between the two subpopulations is defined as the inflection portion (IP) and is computed by as the point

where the model shows changes in concavity and is obtained by equating the

derivative of the equation above to zero as:

18

And then the second

derivative as:

19

The yield cutoff value is

obtained as

and the highest yield cutoff

value across nutrient expressions can be selected to ascertain that minimum

yield target for a high-yield subpopulation will be classified as high yield

whatever the nutrition expression.

2.5.3.3 Establishing the CND Index

After establishing the

CND norms as means and standard deviation of the clr of the nutrient concentration in the maize ear leaf tissue

denoted as

+

and

+

.

The CND index (I) denoted

as

…

, were calculated from the clr as follows:

,

,

,

,…

20

the index is defined as the distance of a given

nutrient Xi from its geometric mean

12, which is relative to the distance of the same nutrient from the geometric

mean of the target population (reference population with high yield).

From this point of view above, it is expected that when

CND index is closer to zero, Xi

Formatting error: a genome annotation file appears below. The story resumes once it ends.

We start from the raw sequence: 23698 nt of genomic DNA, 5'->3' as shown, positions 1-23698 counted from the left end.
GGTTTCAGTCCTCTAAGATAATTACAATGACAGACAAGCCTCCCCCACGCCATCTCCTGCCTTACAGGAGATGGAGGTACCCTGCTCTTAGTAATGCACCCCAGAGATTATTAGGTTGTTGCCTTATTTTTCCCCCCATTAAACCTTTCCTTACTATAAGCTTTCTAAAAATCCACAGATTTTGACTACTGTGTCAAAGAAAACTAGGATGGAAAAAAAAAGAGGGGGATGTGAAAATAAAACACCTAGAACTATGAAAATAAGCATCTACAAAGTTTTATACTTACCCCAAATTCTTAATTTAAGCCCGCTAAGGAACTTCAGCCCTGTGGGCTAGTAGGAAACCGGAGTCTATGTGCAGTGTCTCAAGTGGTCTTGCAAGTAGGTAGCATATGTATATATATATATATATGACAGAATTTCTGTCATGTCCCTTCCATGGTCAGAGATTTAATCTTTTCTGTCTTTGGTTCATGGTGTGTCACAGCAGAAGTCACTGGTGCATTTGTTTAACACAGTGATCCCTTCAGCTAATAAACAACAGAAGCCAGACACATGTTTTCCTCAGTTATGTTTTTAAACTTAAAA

nutrient is less imbalanced than others in the analysis. Serra et al. (2010a, b) observed CND index

close to zero showed higher nutritional balance.

The CND indices are

standardized and linearized variables as dimensions of a circle (d+1=2), a sphere (d+1=3), or hypersphere (d+1>3)

in a d-dimensional space.

2.5.3.4 CND nutrient imbalance index (NII)

The NII is the CND r2

as recommended by Parent and Dafir (1992) and is given as

21

Its radius, r,

computed from the CND nutrient indices, thus characterizes each specimen. The

sum of d + 1 squared independent, unit-normal variables produces a new

variable having a ?2 distribution with d + 1 degrees of freedom

(Ross, 1987). Because CND indices are independent, unit-normal variables, the

CND r2 values must have a ?2 distribution

function. This is why it is recommended that the highest yield cutoff value

(highest discrimination power) among d + 1 nutrient computations be

retained to calculate the proportion of the low-yield subpopulation below yield

cutoff used as the critical value for the cumulative distribution function. As

defined by equation 19 and 20, the closer to zero that CND indices are, and

thus the CND r2 or ?2 values are, the higher the

probability to obtain a high yield.